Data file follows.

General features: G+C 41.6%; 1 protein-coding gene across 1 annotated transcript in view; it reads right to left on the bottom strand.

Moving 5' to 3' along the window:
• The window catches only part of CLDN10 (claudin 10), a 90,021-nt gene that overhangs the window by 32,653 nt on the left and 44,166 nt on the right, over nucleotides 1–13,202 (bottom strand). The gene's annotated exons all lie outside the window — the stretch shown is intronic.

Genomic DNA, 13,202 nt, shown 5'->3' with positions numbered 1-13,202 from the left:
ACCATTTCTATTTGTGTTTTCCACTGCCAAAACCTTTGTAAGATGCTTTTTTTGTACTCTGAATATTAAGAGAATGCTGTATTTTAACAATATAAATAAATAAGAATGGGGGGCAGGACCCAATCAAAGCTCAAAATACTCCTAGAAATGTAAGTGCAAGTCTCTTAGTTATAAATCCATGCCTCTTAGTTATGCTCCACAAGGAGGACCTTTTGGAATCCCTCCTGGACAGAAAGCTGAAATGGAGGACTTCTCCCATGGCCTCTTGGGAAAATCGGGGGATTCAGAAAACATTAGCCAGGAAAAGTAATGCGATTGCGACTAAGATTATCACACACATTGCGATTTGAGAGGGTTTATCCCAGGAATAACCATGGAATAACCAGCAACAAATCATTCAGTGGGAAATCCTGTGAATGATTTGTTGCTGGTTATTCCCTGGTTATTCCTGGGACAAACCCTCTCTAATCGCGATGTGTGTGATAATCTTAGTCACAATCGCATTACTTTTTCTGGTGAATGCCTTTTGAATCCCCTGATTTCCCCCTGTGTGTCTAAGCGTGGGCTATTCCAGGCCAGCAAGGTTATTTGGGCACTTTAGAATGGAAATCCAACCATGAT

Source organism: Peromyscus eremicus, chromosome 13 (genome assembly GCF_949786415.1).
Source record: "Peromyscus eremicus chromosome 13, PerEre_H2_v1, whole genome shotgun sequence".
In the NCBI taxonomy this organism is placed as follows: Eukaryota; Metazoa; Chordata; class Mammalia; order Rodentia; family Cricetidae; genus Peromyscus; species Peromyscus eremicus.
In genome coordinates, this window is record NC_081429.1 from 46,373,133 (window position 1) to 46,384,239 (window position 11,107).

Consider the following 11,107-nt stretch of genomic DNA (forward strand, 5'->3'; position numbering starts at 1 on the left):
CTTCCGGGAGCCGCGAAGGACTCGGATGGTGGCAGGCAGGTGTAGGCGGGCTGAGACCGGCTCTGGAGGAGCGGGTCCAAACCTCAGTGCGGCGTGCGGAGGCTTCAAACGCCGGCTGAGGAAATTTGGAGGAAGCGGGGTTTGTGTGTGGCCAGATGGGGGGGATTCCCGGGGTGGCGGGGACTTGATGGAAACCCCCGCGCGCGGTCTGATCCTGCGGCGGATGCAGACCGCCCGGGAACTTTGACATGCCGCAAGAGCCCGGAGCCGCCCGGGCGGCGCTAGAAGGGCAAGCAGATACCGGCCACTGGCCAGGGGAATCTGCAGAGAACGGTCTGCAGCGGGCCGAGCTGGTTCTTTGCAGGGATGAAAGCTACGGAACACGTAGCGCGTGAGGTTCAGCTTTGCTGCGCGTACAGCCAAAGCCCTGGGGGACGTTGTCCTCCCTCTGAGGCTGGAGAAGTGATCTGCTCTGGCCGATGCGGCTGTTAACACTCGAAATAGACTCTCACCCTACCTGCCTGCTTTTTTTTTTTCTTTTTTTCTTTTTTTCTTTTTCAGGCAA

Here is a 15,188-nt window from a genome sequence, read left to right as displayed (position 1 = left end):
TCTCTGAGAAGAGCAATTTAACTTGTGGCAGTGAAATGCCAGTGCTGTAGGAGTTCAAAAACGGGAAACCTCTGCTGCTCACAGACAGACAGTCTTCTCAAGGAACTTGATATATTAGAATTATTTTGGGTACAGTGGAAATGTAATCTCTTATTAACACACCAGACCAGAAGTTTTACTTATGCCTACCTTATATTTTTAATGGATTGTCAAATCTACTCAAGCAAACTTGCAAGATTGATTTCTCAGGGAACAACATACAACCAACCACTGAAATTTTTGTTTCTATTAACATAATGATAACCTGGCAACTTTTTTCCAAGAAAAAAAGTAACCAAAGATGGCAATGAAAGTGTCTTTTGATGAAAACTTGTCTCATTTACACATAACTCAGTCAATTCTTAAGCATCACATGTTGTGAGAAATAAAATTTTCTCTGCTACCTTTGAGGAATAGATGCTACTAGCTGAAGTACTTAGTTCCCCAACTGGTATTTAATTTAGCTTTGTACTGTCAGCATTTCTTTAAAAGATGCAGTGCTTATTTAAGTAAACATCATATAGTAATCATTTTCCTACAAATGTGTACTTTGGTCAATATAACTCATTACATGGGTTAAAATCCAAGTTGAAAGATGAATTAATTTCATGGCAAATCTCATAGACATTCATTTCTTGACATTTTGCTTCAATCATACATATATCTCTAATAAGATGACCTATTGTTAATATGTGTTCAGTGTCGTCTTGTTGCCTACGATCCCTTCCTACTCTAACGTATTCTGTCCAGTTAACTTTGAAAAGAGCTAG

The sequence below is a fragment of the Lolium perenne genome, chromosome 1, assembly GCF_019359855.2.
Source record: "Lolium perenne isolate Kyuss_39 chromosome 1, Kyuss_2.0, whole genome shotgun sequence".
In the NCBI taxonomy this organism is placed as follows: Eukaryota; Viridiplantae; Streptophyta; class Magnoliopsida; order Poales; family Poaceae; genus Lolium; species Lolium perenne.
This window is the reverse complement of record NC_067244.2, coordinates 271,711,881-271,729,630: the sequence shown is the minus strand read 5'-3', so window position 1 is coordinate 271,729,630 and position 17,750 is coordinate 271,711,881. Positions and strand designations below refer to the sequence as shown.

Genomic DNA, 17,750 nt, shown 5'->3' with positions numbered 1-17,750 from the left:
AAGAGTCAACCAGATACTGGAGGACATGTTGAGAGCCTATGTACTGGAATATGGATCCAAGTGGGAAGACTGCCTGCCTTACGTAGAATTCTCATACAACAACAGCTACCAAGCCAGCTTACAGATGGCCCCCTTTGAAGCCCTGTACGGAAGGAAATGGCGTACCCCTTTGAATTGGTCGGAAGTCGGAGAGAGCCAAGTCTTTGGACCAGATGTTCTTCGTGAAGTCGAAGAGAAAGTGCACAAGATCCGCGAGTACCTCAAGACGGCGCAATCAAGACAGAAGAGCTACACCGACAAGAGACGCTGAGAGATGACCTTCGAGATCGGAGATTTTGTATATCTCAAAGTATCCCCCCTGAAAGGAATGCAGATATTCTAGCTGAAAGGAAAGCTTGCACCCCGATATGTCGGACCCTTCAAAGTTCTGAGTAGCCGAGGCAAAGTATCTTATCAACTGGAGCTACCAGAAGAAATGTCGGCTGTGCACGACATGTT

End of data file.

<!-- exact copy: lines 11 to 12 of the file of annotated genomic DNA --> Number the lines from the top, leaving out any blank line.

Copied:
CTTCCGGGAGCCGCGAAGGACTCGGATGGTGGCAGGCAGGTGTAGGCGGGCTGAGACCGGCTCTGGAGGAGCGGGTCCAAACCTCAGTGCGGCGTGCGGAGGCTTCAAACGCCGGCTGAGGAAATTTGGAGGAAGCGGGGTTTGTGTGTGGCCAGATGGGGGGGATTCCCGGGGTGGCGGGGACTTGATGGAAACCCCCGCGCGCGGTCTGATCCTGCGGCGGATGCAGACCGCCCGGGAACTTTGACATGCCGCAAGAGCCCGGAGCCGCCCGGGCGGCGCTAGAAGGGCAAGCAGATACCGGCCACTGGCCAGGGGAATCTGCAGAGAACGGTCTGCAGCGGGCCGAGCTGGTTCTTTGCAGGGATGAAAGCTACGGAACACGTAGCGCGTGAGGTTCAGCTTTGCTGCGCGTACAGCCAAAGCCCTGGGGGACGTTGTCCTCCCTCTGAGGCTGGAGAAGTGATCTGCTCTGGCCGATGCGGCTGTTAACACTCGAAATAGACTCTCACCCTACCTGCCTGCTTTTTTTTTTTCTTTTTTTCTTTTTTTCTTTTTCAGGCAA

Here is a 15,188-nt window from a genome sequence, read left to right as displayed (position 1 = left end):